Renewed talks on Venezuela underway. Representatives for President Nicolás Maduro and opposition leader Juan Guaidó are meeting in Norway in an attempt to resolve the ongoing crisis in Venezuela. The return to the negotiating table comes two weeks after Guaidó tried to prompt a military uprising, and it reflects the increasing pressure on both sides.

The opposition has the support of more than 50 countries, including the United States, where federal agents removed protesters from the Venezuelan Embassy on Thursday to make way for Guaidó’s delegation. But the path forward is still unclear: The last round of talks between the Venezuelan government and opposition collapsed nearly 18 months ago.

U.S. lawmakers fear blunders on Iran. U.S. President Donald Trump said on Thursday that he hopes the United States does not go to war with Iran, repeating what he has reportedly told top advisors in private. But U.S. lawmakers remain concerned. Four U.S. senators accused the president of “inflating threats and bending intelligence” on Iran, Robbie Gramer reports. And the chairmen of three congressional committees on national security have asked for the State Department to release an arms control report that may contain politicized assessments of Iran.

Civilian deaths in Afghanistan. As the U.S. military attempts to secure the dwindling space it controls in Afghanistan—and pursue peace talks with the Taliban—it is engaging in an aggressive air campaign with a high number of civilian casualties, Andrew Quilty reports for FP. It could be counterintuitive: “That in turn raises risks that the Afghan central government could lose more public support to the Taliban even as Kabul seeks, with U.S. help from the air, to solidify its control of the cities,” he writes.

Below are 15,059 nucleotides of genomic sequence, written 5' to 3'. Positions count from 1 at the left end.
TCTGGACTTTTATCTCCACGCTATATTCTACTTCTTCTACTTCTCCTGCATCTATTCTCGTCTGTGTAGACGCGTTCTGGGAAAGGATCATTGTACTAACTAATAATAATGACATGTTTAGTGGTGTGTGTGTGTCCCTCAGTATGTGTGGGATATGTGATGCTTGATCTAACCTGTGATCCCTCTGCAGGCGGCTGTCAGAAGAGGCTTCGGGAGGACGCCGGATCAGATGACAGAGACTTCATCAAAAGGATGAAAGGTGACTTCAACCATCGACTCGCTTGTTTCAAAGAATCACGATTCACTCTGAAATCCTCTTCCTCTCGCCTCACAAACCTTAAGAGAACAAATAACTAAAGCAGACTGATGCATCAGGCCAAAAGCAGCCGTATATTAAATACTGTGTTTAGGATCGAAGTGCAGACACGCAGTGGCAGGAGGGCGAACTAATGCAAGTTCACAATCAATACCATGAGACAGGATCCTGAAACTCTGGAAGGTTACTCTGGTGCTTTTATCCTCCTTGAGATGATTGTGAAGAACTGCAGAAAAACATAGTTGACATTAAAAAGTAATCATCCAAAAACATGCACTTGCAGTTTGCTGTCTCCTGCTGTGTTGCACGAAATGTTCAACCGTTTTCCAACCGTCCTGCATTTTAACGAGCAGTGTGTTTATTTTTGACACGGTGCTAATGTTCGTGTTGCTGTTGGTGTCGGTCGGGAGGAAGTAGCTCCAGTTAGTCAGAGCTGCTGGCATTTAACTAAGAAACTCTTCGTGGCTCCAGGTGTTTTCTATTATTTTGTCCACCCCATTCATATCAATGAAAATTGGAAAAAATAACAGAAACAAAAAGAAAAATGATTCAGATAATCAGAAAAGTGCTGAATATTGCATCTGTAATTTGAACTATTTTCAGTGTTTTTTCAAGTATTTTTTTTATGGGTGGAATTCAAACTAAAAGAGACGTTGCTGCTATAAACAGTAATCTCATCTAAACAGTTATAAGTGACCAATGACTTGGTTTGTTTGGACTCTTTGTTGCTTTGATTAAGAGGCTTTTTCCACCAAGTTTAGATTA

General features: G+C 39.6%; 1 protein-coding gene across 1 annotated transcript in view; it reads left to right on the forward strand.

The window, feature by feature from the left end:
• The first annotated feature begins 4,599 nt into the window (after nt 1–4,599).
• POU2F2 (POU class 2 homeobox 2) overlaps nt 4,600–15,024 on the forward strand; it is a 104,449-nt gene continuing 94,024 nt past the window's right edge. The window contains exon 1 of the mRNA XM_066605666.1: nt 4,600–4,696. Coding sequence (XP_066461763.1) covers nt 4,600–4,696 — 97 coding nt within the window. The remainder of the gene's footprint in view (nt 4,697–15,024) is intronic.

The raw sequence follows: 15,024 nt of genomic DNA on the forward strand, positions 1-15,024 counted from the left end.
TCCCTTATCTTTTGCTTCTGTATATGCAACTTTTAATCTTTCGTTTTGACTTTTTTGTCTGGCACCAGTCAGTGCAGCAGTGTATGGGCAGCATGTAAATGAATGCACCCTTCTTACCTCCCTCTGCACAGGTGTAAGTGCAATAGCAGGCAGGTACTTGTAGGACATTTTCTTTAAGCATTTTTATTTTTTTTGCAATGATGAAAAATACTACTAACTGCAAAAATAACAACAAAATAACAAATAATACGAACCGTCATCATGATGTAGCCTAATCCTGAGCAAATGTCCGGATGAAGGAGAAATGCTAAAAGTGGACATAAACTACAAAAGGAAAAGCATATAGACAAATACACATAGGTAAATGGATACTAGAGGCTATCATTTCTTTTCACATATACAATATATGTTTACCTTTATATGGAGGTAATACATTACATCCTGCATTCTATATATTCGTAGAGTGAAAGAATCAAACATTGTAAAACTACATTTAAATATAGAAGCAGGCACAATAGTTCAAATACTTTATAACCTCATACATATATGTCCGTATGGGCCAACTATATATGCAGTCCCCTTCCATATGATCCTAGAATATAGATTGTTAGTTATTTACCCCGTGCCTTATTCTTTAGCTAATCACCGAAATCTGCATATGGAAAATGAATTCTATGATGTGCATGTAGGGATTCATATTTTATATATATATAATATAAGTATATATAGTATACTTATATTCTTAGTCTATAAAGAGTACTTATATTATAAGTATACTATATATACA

Keep an Eye On

The Australian election. As Australia’s general election on Saturday approaches, the Labor Party’s lead over the Liberals has narrowed, and Liberal Prime Minister Scott Morrison has predicted a close election. The parties have presented vastly different platforms during the campaign, with climate change emerging as a divisive issue.

Local jihadi movements. On Thursday, the Islamic State claimed credit for an attack against soldiers in Niger that killed at least 28 people near the border with Mali. Analysts shouldn’t take such claims at face value, Hilary Matfess argues for FP. Across the region, characterizing local jihadi groups as Islamic State subsidiaries could have dangerous policy implications, she writes.

British leadership. Boris Johnson, the pro-Brexit former London mayor and foreign secretary, said Thursday that he will vie for the leadership of Britain’s Conservative Party. He and several other Conservatives plan to compete to replace Prime Minister Theresa May, who will reportedly set a timetable for her departure in June. The winner of the party’s internal leadership contest will automatically become prime minister and take over the Brexit process.